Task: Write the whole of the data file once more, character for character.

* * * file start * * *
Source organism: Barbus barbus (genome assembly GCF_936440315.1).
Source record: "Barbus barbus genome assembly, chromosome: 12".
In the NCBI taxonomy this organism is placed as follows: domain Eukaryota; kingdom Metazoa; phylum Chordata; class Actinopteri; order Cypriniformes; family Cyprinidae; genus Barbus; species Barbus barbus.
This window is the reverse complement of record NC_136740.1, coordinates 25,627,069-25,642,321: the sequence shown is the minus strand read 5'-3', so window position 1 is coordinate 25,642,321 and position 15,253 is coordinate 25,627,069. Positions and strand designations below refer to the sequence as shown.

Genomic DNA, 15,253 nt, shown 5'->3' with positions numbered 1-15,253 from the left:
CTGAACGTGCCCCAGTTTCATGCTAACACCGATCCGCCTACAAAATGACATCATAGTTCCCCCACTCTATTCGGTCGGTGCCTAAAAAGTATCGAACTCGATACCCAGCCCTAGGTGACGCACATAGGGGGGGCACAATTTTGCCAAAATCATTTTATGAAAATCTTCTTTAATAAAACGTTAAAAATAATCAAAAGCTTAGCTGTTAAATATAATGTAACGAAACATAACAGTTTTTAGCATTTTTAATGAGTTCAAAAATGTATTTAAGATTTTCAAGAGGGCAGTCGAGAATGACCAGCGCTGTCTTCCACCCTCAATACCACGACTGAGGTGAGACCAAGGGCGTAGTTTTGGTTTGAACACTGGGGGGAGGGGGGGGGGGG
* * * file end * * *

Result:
Source organism: Barbus barbus (genome assembly GCF_936440315.1).
Source record: "Barbus barbus genome assembly, chromosome: 12".
In the NCBI taxonomy this organism is placed as follows: domain Eukaryota; kingdom Metazoa; phylum Chordata; class Actinopteri; order Cypriniformes; family Cyprinidae; genus Barbus; species Barbus barbus.
This window is the reverse complement of record NC_136740.1, coordinates 25,627,069-25,642,321: the sequence shown is the minus strand read 5'-3', so window position 1 is coordinate 25,642,321 and position 15,253 is coordinate 25,627,069. Positions and strand designations below refer to the sequence as shown.

Genomic DNA, 15,253 nt, shown 5'->3' with positions numbered 1-15,253 from the left:
CTGAACGTGCCCCAGTTTCATGCTAACACCGATCCGCCTACAAAATGACATCATAGTTCCCCCACTCTATTCGGTCGGTGCCTAAAAAGTATCGAACTCGATACCCAGCCCTAGGTGACGCACATAGGGGGGGCACAATTTTGCCAAAATCATTTTATGAAAATCTTCTTTAATAAAACGTTAAAAATAATCAAAAGCTTAGCTGTTAAATATAATGTAACGAAACATAACAGTTTTTAGCATTTTTAATGAGTTCAAAAATGTATTTAAGATTTTCAAGAGGGCAGTCGAGAATGACCAGCGCTGTCTTCCACCCTCAATACCACGACTGAGGTGAGACCAAGGGCGTAGTTTTGGTTTGAACACTGGGGGGAGGGGGGGGGGGG